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Farzam v. Isaacson

United States District Court, District of Columbia

November 21, 2012

Parichehr FARZAM, Plaintiff,
Walter ISAACSON, Chairman, The Broadcasting Board of Governors, Defendant.

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David Jay Federbush, Bethesda, MD, for Plaintiff.

Carl Ezekiel Ross, U.S. Attorney's Office, Washington, DC, for Defendant.


ROSEMARY M. COLLYER, District Judge.

Parichehr Farzam, an employee in the Voice of America's Persian News Network, accuses the Broadcasting Board of Governors of the following:

Count I— retaliation in violation of the Equal Pay Act of 1963, 29 U.S.C. § 206(d);
Count II— retaliation in violation of Title VII of the Civil Rights Act of 1964, 42 U.S.C. § 2000e et seq. ;
Count III— breach of a 2008 settlement agreement that resolved an Equal Pay Act and Title VII complaint before the Equal Employment Opportunity Commission; and
Count IV— continuing unequal pay.

The Board is sued in the name of its Chairman, Walter Isaacson, in his official capacity only. The parties dispute which of Ms. Farzam's claims are properly in district court and whether the entire Complaint should be dismissed.

Ms. Farzam concedes that Count IV, claiming ongoing unequal pay, must be transferred to the U.S. Court of Federal Claims because she seeks a remedy in excess of $10,000 and therefore this Court lacks subject matter jurisdiction over her claim.[1] Compare 28 U.S.C. § 1346(a)(2) (conferring concurrent jurisdiction on the district courts and the Court of Federal Claims for certain claims against the United States not exceeding $10,000), with 28 U.S.C. § 1491(a)(1) (conferring jurisdiction on the Court of Federal Claims for certain claims against the United States without reference to an amount in controversy). The Court will transfer Count IV to the Court of Federal Claims. See 28 U.S.C. § 1631 (authorizing transfer to cure a want of jurisdiction " if it is in the interest of justice, ... to any other such court in which the action or appeal could have been brought at the time it was filed or noticed" ).

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Ms. Farzam also asks the Court to transfer Count III, her breach-of-contract claim arising from the 2008 settlement agreement, to the Court of Federal Claims. However, she distinguishes her claims of retaliation associated with the Chairman's handling of the settlement agreement from her breach-of-contract claim and urges this Court to retain the retaliation claims here. Both parties recognize that 28 U.S.C. § 1500 precludes jurisdiction in the Court of Federal Claims for Count III if Ms. Farzam is pursuing the same claim or one in respect to the same claim in district court. See United States v. Tohono O'Odham Nation, __ U.S. __, 131 S.Ct. 1723, 1727, 179 L.Ed.2d 723 (2011) (" The [Court of Federal Claims] has no jurisdiction over a claim if the plaintiff has another suit for or in respect to that claim pending against the United States or its agents." ). " Two suits are for or in respect to the same claim, precluding jurisdiction in the [Court of Federal Claims], if they are based on substantially the same operative facts, regardless of the relief sought in each suit." Id. at 1731. Tohono O'Odham Nation makes clear that Ms. Farzam cannot pursue a breach-of-contract and a retaliation claim arising from the same settlement agreement in two different courts.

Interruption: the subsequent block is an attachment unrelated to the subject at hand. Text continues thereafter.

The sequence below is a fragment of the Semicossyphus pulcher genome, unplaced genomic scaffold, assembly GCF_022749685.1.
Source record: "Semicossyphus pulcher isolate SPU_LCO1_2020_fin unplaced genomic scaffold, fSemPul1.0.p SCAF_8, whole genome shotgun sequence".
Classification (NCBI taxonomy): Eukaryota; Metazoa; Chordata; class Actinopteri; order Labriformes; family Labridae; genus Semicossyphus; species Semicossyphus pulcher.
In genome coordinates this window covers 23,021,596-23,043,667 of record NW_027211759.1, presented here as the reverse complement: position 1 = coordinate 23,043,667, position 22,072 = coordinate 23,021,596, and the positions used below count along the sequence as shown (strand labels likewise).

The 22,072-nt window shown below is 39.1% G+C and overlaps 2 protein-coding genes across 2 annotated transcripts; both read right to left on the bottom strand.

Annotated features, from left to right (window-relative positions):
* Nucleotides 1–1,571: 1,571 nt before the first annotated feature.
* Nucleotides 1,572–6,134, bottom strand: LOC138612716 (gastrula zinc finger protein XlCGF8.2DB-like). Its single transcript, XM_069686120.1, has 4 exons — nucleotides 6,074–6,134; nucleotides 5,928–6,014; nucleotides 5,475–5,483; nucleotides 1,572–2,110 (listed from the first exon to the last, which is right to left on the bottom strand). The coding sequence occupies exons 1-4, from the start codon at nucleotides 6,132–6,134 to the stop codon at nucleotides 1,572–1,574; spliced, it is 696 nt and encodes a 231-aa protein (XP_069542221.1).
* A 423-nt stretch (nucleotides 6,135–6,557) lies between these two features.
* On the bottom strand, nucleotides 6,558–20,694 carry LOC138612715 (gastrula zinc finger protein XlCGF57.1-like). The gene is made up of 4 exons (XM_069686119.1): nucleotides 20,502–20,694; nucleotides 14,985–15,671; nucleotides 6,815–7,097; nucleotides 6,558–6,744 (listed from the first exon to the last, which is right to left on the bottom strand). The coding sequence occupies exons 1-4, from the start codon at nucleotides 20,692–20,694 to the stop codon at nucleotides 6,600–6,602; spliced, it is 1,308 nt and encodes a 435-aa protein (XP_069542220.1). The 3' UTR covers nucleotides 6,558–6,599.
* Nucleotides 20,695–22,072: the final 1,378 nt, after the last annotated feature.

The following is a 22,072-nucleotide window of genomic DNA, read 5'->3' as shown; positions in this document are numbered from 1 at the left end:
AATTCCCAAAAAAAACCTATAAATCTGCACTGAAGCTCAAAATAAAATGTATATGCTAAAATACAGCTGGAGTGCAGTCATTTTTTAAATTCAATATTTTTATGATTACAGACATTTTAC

Count III is fundamentally a breach-of-contract claim and will be transferred to the Court of Federal Claims. See Hansson v. Norton, 411 F.3d 231, 232 (D.C.Cir.2005) (" This court generally treats settlement agreements as contracts subject to the exclusive jurisdiction of the Court of Federal Claims." ). Due to this transfer, this Court will not consider facts concerning the breach of the settlement agreement as a basis for retaliation because such facts are based on " substantially the same operative facts" as the breach-of-contract claim. See Tohono O'Odham Nation, 131 S.Ct. at 1731. Even so, as discussed below, the retaliation claims (Counts I and II) remain pending here.

The Court next considers the Chairman's motion to dismiss Counts I and II for failure to state a claim.[2] See Bell Atl. Corp. v. Twombly, 550 U.S. 544, 570, 127 S.Ct. 1955, 167 L.Ed.2d 929 (2007) (dismissal proper when complaint fails to plead " enough facts to state a claim to relief that is plausible on its face" ); see also Ashcroft v. Iqbal, 556 U.S. 662, 677-79, 129 S.Ct. 1937, 173 L.Ed.2d 868 (2009) (citing Twombly ). The Court disagrees with the Chairman's claim that Ms. Farzam has failed to plead enough facts to survive a motion to dismiss. Ms. Farzam has sufficiently pled facts to put the Chairman on notice of her claims and their bases. This aspect of the Chairman's motion will be denied without prejudice.